Markus Zusak was born in 1975 and is the author of five books, including the international bestseller, The Book Thief , which is translated into more than forty languages. First released in 2005, The Book Thief has spent a total of 375 weeks on the New York Times bestseller list, and still remains there eight years after it first came out.

His first three books, The Underdog, Fighting Ruben Wolfe and When Dogs Cry (also known as Getting the Girl ), released between 1999 and 2001, were all published internationally and garnered a number of awards and honours in his native Australia, and the USA.

The Messenger (or I am the Messenger ), published in 2002, won the 2003 Australian Children’s Book Council Book of the Year Award (Older Readers) and the 2003 NSW Premier's Literary Award (Ethel Turner Prize), as well as receiving a Printz Honour in America. It also won numerous national readers choice awards across Europe, including the highly regarded Deutscher Jugendliteratur prize in Germany.

It is The Book Thief , however, that has established Markus Zusak as one of the most successful authors to come out of Australia. To date, The Book Thief has held the number one position at Amazon.com, Amazon.co.uk, the New York Times bestseller list, as well as in countries across South America, Europe and Asia. It has also been in the top five bestsellers in the UK and several other territories. It has amassed many and varied awards, ranging from literary prizes to readers choice awards to prizes voted on by booksellers. It was the only book to feature on both the USA and UK World Book Night Lists in 2012, and has now been adapted into a major motion picture.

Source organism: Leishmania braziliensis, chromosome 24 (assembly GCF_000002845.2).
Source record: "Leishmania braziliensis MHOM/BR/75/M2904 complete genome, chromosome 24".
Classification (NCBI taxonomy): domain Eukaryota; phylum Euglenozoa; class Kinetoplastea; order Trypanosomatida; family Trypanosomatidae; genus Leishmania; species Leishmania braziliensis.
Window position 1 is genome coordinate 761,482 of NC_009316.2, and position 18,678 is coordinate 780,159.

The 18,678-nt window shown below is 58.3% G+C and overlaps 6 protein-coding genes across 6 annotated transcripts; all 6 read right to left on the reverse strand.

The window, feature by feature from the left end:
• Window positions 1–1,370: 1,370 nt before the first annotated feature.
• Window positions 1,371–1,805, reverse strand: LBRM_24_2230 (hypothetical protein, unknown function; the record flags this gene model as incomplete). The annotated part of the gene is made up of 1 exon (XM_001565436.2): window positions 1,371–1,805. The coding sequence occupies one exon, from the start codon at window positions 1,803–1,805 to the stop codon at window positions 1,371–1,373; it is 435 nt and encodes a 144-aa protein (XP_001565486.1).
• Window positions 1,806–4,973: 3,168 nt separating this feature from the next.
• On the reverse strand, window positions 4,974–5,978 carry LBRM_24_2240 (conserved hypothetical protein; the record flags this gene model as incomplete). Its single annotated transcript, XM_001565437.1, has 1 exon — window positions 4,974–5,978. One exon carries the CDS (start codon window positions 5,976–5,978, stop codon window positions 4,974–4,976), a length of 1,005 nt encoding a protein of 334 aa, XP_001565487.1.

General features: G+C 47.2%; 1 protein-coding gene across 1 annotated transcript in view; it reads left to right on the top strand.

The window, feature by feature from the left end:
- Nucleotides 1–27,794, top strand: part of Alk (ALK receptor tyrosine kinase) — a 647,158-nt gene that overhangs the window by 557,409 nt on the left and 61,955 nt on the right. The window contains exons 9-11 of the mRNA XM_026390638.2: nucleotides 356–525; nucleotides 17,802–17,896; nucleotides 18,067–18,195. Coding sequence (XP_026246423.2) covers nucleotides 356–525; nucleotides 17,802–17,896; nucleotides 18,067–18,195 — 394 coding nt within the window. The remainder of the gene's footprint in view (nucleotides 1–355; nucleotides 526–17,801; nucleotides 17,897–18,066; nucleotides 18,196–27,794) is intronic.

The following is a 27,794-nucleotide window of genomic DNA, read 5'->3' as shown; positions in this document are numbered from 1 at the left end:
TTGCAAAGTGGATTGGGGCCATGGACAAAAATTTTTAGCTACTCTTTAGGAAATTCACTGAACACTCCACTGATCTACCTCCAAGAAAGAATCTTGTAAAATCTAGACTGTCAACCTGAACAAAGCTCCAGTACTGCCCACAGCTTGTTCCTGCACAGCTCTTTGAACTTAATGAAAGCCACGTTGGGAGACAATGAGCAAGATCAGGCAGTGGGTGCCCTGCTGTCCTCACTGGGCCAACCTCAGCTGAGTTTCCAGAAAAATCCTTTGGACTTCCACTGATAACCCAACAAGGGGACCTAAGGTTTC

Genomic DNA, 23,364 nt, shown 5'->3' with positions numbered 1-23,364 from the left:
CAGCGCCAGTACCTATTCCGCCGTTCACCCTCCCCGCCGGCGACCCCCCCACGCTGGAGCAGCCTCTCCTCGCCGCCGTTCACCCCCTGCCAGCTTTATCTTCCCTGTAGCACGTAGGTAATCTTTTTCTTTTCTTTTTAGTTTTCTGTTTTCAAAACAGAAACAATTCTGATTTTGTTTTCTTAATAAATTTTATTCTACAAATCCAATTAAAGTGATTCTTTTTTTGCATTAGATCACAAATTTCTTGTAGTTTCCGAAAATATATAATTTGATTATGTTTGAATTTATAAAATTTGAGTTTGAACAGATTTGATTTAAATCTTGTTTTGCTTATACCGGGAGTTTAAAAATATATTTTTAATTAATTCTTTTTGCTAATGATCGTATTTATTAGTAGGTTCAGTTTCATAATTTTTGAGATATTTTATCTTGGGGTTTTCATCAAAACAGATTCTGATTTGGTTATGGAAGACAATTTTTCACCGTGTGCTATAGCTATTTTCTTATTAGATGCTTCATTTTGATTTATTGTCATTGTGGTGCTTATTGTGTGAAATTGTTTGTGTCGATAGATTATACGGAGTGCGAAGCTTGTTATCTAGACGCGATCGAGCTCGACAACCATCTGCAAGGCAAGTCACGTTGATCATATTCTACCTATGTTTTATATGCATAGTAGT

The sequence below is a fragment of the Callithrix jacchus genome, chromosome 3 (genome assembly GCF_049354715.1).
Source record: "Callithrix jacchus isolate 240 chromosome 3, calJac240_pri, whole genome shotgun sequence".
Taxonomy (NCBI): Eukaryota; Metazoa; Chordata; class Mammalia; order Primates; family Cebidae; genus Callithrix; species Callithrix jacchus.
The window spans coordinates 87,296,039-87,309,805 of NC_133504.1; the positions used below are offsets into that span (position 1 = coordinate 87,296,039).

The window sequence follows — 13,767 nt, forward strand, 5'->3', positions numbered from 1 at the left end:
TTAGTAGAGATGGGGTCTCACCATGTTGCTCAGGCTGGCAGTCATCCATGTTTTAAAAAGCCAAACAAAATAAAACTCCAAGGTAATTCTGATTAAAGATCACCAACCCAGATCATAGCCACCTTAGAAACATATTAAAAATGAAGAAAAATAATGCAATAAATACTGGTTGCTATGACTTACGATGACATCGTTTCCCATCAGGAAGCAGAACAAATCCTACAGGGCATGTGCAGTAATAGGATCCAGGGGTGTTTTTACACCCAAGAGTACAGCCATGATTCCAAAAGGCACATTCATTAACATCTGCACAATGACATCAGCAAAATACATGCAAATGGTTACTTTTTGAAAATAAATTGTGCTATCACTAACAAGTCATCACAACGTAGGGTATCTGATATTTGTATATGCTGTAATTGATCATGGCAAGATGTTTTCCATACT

The Book Thief (the film adaptation) is directed by Emmy Award-winning Brian Percival (Downton Abbey) and was shot in Berlin by Twentieth Century Fox. The cast is headlined by Academy Award winner Geoffrey Rush (Shine, The King’s Speech) and Academy Award nominee Emily Watson (Breaking the Waves, Anna Karenina). It also includes exciting new talents Ben Schnetzer, Nico Liersch, and Sophie Nelisse (Monsieur Lazhar), with Nelisse cast as The Book Thief , Liesel Meminger.

The Guardian calls The Book Thief “a novel of breathtaking scope, masterfully told.” The New York Times: “Brilliant and hugely ambitious…the kind of book that can be life-changing.” The Age: “an original, moving, beautifully written book.”

Markus Zusak grew up in Sydney, Australia, and still lives there with his wife and two children.

(from GoodReads)

 

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6 responses to “A Remarkably Refreshing Re-Read

  1. TheSeedQueen

    *breaks into song*
    Red: the blood of angry men!
    Black: the dark of ages past!
    Red: a world about to dawn!
    Black: the night that ends at last!

    Sorry, I couldn’t help myself. I too enjoyed The Book Thief a few years ago. I heard the movie couldn’t capture the magic of the book though.

  2. (I think my comment deleted itself?! If I comment twice; sorry in advance. !!) Anyway, so I really really want to re-read this!! I do want to try it via audio though, because I really want to know how that’d work out (with all Death’s footnotes) and eep, I love re-reading via audio. :’) This book is so amazingly phenomenal though. AHHHH.

    • I would love to give this one a shot via audiobook especially since I have read the physical book twice. I will say that I did NOT like the voice of Death after watching the movie for the first time last night. The voice seemed too light-hearted and not cynical enough.

      (And I didn’t see two comments so I’m not sure what happened to your first one!)

  3. I tried reading this one a year ago and couldn’t get into it due to my mood. I’m definitely going to have to try again because I’ve heard so many great things and your review really points out some huge positives. Nice review!